Home Depot has an app where you can see how a certain shade of paint would make your room look, taking into account things such as shadows and lighting. IKEA’s app lets you see how certain furniture would appear in your house.
When it comes to things such as makeup, paint, furniture, and clothing, online consumers are often hesitant to make a purchase. After all, there’s no way of knowing how it would look before it arrives on your doorstep.
Through augmented reality, you can help online consumers make better purchasing decisions, leading to fewer returns and a higher customer satisfaction rate.
There are already a number of plugins and themes for Woocommerce and WordPress that support augmented reality and/or allow you to show products in 3D form.
7. Expressive typography
The font you choose reflects on your brand image, your tone of voice, and the message you are trying to convey. For example, you can use different font styles to convey emotions such as friendliness, reliability, creativity, and more.
Over at Crazy Egg, they created a great infographic about the psychology of different fonts, detailing how different styles convey different emotions and how they will affect your message.
As brands try to become more unique and stand out from the crowd, expect to see expressive typography has become a trend.
Changing your font through WordPress isn’t that difficult; you don’t need to know how to make advanced coding changes. Many WordPress themes already come with support for different font styles so that you can change your default typography.
In addition, there are a plethora of plugins that will allow you to customize your content’s typography.
Expressive typography works especially well when used on pageless websites.
Minimalism has long been a lifestyle movement associated with freethinkers, people who wanted to move away from the excessive consumer culture, and people simply hell-bent on increasing their savings.
When used in reference to visual arts and music, minimalism is designed to strip away any excessive and unnecessary details and information and distill a painting or composition down to its essential form and message.
When it comes to web design and marketing, the purpose of a minimalist design is similar: Avoid distracting viewers with extraneous information and deliver only your essential message.
Pageless websites are really just an extension of minimalism; by sticking to just one page, you are able to present your core message in one shot.
Minimalism and expressive typography work together wonderfully. Without extra blocks of text, pages, images, and other types of content that usually fill up a web page, you are free to use expressive typography as a way to set the tone and mood.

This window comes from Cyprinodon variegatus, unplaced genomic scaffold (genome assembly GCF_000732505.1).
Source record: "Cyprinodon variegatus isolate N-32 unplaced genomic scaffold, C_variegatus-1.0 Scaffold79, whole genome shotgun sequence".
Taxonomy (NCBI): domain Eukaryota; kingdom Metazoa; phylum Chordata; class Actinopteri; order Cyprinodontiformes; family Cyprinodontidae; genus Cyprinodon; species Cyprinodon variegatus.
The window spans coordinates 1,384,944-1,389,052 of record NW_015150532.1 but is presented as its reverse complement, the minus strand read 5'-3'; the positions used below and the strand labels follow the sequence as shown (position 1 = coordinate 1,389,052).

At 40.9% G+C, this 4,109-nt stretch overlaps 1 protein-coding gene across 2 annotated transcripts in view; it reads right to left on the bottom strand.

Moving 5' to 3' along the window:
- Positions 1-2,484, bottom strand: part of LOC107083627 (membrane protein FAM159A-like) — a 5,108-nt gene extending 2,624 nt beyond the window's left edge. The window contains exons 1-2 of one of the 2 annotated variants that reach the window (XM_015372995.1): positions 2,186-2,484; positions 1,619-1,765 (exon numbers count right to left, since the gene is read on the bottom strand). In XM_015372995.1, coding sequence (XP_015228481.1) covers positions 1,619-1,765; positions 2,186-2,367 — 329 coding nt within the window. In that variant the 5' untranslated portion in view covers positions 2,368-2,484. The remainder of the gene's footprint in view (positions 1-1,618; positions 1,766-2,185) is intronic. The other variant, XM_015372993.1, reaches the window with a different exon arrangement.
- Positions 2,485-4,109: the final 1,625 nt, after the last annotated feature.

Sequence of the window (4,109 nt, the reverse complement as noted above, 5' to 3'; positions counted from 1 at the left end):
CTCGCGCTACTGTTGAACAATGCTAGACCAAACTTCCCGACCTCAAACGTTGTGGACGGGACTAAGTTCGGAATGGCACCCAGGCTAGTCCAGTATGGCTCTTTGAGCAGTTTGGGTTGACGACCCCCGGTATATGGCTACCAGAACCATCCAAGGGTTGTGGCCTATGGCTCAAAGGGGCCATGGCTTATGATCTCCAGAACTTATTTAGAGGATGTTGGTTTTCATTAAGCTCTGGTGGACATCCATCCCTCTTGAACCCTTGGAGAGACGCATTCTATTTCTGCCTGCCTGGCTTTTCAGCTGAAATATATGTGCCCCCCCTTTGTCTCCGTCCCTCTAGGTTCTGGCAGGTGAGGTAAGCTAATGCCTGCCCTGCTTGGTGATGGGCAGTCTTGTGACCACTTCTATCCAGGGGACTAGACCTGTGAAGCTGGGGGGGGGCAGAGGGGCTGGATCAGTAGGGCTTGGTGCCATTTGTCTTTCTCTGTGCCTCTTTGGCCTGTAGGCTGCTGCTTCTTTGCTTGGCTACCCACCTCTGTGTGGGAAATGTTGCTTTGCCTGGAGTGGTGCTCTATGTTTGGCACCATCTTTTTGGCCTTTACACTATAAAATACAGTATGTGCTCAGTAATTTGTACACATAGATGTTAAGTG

It also ties into the first trend mentioned in this article, namely the rising popularity of drag-and-drop editors.
When using a drag-and-drop editor, you usually start off with a blank page. You then choose the blocks you want to add to the page.
This makes creating a minimalist design easier. If you want to keep your page clean from distractions, simply avoid adding unnecessary blocks.
9. Push notifications and sticky elements
Banner blindness is a real thing, and it’s starting to spread to popups, slide-ins, and layovers as well.
People either use software to hide banners and popups or they simply develop a mental block to them, ignoring them and clicking the X button out of habit.
In an effort to come up with alternatives to banners and popups, many bloggers are now using web push notifications or sticky elements to capture the user’s attention.
Web push notifications must first be opted into by viewers. Once they are opt-in, you can have notifications sent straight to their desktop screens at any time.
Many users will already be getting push web notifications from Gmail, Facebook, and other important sites.
Another trend is using sticky elements on webpages, especially on mobile sites. This allows you to make navigation menus, option bars, social media sharing buttons, and other CTAs “stick” to the top or bottom of the page and scroll together with the user.
When used in a way that doesn’t annoy users and interferes with their reading, sticky elements can help you increase your conversions and collect more leads.
10. Micro-interactions and animations
Micro-interactions are a great way to boost engagement and make things more interesting to your viewers.
A great example of micro-interactions is how Facebook displays a popup bar displaying different reaction possibilities to a post. This appears when you hover your mouse over the “like” button.
The way Facebook like button turns blue when clicked is another example of a micro-interaction.
It’s becoming harder and harder to capture the attention of viewers. The average online attention span is just 8 seconds according to Microsoft.
It’s these little interactions and animations that make things more interesting and fun for your viewers and will cause them to stick around longer.
Micro-interactions go well with pageless web design as well, allowing you to create a unique user experience the likes of which can’t be found elsewhere
An example of this would be the website of Mariano Pascual, an Argentinian designer. His one-page website is full of fun little micro-interactions and animations, making it truly a pleasure to explore.
Micro-interactions, when designed carefully and used selectively to enhance the user experience, show your users that you care about them.
There are many different actions that you can use as triggers for animations, such as hovering with the mouse, clicking on a button, swiping, or filling in a data field.
The most important thing is to put yourself in your user’s shoes and try to make the experience fun for them. You should focus on functionality first; try to create micro-interactions that also serve a functional purpose.
Microinteractions also provide feedback to your users; they show them that their actions have produced results. Think of the toggle switch in a phone or computer’s settings menu.
Wrapping it up
WordPress is still king in the blogging industry, and it’s important that you stay up to date on all the latest WordPress trends.
By incorporating some of the above trends or other popular trends, you’ll be able to keep your site interesting and get your viewers to come back again and again.